Rape, Alton Sterling, And The Complexity Of JusticeDoes a rapist deserve support from Black women after his unjust murder? Were the police justified in killing him because of his past deeds? Are we willing to discard him solely on the basis of a conviction in a justice system we know to be deeply biased and anti-Black?”

We could be heroes: an election-year letter “Despair is also a form of dismissiveness, a way of saying that you already know what will happen and nothing can be done, or that the differences don’t matter, or that nothing but the impossibly perfect is acceptable. If you’re privileged you can then go home and watch bad TV or reinforce your grumpiness with equally grumpy friends. The desperate are often much more hopeful than that.”

Opinión vs. acción (Opinion vs. action)

Estamos en año de elecciones, inevitable no hablar de esto. Hoy más que nunca es necesario ser responsables de nuestros actos e involucrarnos como ciudadanos, es un deber y un derecho que tenemos para poner nuestro granito de arena y ser parte del cambio en nuestras comunidades, en nuestro país, y elegir juntos un buen liderazgo.

Escucho cientos de comentarios diarios sobre el ambiente político de hoy en día, en los medios de comunicación, en el trabajo, con mis amistades, en casa, en fin, y va a incrementarse conforme se acerquen las elecciones. Pero ¿qué tanto estamos siendo responsables? ¿Qué tanto estamos haciendo nuestra parte? Es sumamente sencillo hacer comentarios, enojarnos, y tener una opinión pero eso no es suficiente.

Tu Voto Es Tu VozSi realmente queremos que nuestra opinión tenga un impacto, y queremos que haya cambios sociales, justicia, avance, que se tome en consideración a todos y cada una de las personas, si queremos que realmente se refleje lo que este país es y puede ofrecer, entonces involucrémonos, informémonos, y si tienes el derecho de votar, hazlo. Tu opinión cuenta pero tu acción crea un impacto y genera cambio.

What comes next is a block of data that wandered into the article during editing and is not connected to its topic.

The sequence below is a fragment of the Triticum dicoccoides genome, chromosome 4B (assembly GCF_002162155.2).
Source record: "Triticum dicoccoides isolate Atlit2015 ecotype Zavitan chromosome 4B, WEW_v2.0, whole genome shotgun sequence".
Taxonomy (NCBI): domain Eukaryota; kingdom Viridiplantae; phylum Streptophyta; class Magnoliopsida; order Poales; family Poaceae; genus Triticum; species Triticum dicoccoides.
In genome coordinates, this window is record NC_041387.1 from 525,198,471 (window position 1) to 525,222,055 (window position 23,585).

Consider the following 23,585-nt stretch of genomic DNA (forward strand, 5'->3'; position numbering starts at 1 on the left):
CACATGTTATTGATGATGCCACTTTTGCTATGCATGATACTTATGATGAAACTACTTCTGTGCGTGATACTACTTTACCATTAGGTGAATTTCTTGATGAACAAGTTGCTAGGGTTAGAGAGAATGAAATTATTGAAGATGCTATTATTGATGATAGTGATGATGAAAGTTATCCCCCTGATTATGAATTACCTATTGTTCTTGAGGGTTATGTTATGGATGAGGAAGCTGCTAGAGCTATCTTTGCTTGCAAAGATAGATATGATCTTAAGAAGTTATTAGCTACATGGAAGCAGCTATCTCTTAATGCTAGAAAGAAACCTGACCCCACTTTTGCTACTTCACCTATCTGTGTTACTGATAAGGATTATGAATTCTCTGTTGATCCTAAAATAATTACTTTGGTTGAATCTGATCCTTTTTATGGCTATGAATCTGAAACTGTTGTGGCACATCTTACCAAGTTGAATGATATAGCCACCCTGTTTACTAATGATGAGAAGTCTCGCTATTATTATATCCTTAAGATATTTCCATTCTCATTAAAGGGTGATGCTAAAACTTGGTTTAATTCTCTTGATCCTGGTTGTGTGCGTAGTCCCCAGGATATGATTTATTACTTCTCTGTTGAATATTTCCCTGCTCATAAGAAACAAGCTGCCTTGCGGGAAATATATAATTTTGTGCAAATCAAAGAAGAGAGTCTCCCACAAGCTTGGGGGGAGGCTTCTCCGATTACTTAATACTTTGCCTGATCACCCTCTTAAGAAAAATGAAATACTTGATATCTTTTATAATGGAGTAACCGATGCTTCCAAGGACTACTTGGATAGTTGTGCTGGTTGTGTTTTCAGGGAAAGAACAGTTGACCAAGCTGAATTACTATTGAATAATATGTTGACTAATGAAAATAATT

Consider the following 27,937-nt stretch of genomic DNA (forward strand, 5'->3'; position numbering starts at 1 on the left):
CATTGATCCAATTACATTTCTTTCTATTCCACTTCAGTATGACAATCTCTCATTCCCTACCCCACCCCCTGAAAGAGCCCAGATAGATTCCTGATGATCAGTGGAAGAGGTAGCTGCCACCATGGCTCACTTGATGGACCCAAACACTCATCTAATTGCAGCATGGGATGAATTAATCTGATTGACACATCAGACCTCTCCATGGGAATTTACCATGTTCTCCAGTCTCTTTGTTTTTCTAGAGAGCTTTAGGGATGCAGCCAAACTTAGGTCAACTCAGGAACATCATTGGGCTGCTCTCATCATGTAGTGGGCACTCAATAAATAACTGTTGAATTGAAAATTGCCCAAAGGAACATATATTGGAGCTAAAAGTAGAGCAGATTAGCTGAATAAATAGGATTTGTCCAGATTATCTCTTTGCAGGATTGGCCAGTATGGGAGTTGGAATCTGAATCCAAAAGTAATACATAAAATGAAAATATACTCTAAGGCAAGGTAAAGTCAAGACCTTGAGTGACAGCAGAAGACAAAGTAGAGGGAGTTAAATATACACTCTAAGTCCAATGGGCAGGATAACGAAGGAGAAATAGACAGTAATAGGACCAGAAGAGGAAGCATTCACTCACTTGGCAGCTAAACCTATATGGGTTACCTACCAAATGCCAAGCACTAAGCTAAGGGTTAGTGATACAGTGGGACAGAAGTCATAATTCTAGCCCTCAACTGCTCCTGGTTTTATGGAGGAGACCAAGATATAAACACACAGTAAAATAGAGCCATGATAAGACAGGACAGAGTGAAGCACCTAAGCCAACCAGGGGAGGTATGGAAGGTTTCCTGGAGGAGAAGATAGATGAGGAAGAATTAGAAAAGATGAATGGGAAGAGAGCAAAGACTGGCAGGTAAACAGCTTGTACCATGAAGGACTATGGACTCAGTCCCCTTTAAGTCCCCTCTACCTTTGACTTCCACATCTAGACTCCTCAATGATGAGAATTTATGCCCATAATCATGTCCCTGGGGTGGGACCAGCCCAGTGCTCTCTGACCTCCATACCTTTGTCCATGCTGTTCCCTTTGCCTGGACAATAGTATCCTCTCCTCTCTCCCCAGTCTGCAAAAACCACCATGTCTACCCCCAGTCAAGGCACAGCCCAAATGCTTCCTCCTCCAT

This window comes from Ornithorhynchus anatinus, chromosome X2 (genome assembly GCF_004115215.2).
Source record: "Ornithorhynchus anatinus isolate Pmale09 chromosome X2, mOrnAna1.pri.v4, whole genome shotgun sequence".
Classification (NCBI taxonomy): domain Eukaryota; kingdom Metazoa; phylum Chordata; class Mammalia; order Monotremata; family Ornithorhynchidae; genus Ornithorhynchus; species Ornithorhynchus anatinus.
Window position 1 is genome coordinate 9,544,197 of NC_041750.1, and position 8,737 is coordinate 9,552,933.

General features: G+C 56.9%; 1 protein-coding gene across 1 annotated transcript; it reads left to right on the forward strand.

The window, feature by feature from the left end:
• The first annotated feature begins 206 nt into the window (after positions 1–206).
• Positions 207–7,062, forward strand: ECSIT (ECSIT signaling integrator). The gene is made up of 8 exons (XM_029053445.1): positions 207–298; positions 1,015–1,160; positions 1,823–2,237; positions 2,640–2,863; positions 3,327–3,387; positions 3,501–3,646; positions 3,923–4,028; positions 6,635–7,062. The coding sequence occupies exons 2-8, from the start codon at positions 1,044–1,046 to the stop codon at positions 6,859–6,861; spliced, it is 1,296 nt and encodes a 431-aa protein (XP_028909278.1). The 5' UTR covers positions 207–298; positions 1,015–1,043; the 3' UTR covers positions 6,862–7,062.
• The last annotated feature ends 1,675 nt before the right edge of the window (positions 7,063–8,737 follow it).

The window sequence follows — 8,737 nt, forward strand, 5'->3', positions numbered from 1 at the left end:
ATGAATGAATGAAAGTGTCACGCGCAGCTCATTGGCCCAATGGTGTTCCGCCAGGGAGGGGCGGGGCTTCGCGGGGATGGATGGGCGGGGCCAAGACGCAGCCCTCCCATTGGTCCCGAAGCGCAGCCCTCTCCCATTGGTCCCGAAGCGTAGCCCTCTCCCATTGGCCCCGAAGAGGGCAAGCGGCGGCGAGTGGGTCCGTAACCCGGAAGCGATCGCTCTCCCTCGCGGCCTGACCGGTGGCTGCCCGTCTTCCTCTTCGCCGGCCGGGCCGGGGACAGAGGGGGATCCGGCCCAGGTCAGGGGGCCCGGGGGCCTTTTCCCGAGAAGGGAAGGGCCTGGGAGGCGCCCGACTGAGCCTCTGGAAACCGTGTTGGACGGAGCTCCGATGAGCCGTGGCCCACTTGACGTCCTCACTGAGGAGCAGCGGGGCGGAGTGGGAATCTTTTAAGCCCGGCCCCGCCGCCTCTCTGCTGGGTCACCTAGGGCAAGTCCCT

Alguna vez leí algo sobre reglas básicas de convivencia y recuerdo que iban algo así: ¿llegas? Saluda, ¿te vas? Despídete, ¿recibes un favor? Agradece, ¿prometes? Cumple, ¿ofendes? Discúlpate, ¿no entiendes? Pregunta, ¿tienes? Comparte, etc. Simples ¿verdad?, muy sencillo. ¿Quieres un líder que refleje tus valores? entonces haz algo al respecto.

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We are in an election year, it is impossible not to talk about it. Today more than ever we need to be responsible for our actions and engage as citizens. It is our duty and our right. We need to practice it and be a part of the change in our communities, in our country, and together choose good leadership.

Every day I hear hundreds of comments on the political atmosphere in social media, at work, with my friends, at home, and it will increase as the elections approach. But how responsible are we being? Are we doing our part? It is extremely easy to comment, get angry, and have an opinion, but that is not enough.

If we really want to make an impact, create social change, have justice, make progress; if we want everyone to be taken into consideration;; if we want  leadership that truly reflects what this country is and what we can offer; then commit, get involved, get informed, and if you have the right to vote, do it. Your opinion is important but your action creates an impact and generates change.

I once read something about the basic rules of coexistence and they go like this: if you arrive somewhere, say hi; if are you leaving, say goodbye; if you receive a favor, say thank you; if you make a promise, fulfill it; if you offend someone, apologize; if you do not understand, ask; if you have, share, etc. Simple, isn’t it? So if you want a leader who reflects your values, then do something about it.

Futures Without Violence Leadership Award

Futures Without Violence recently presented me and the organization I work for the Futures Without Violence Leadership Award at the National Conference on Health and Domestic Violence in Washington, D.C.  Futures Without Violence called out how our “efforts bridge the gap between advocates and health care providers, and create programs that have improved the lives and safety of countless victims of abuse.” What follows is the speech I gave when presented with this honor.

Leigh-award

I want to thank Futures Without Violence for this award. I also congratulate the other recipients and thank you for your transformative work.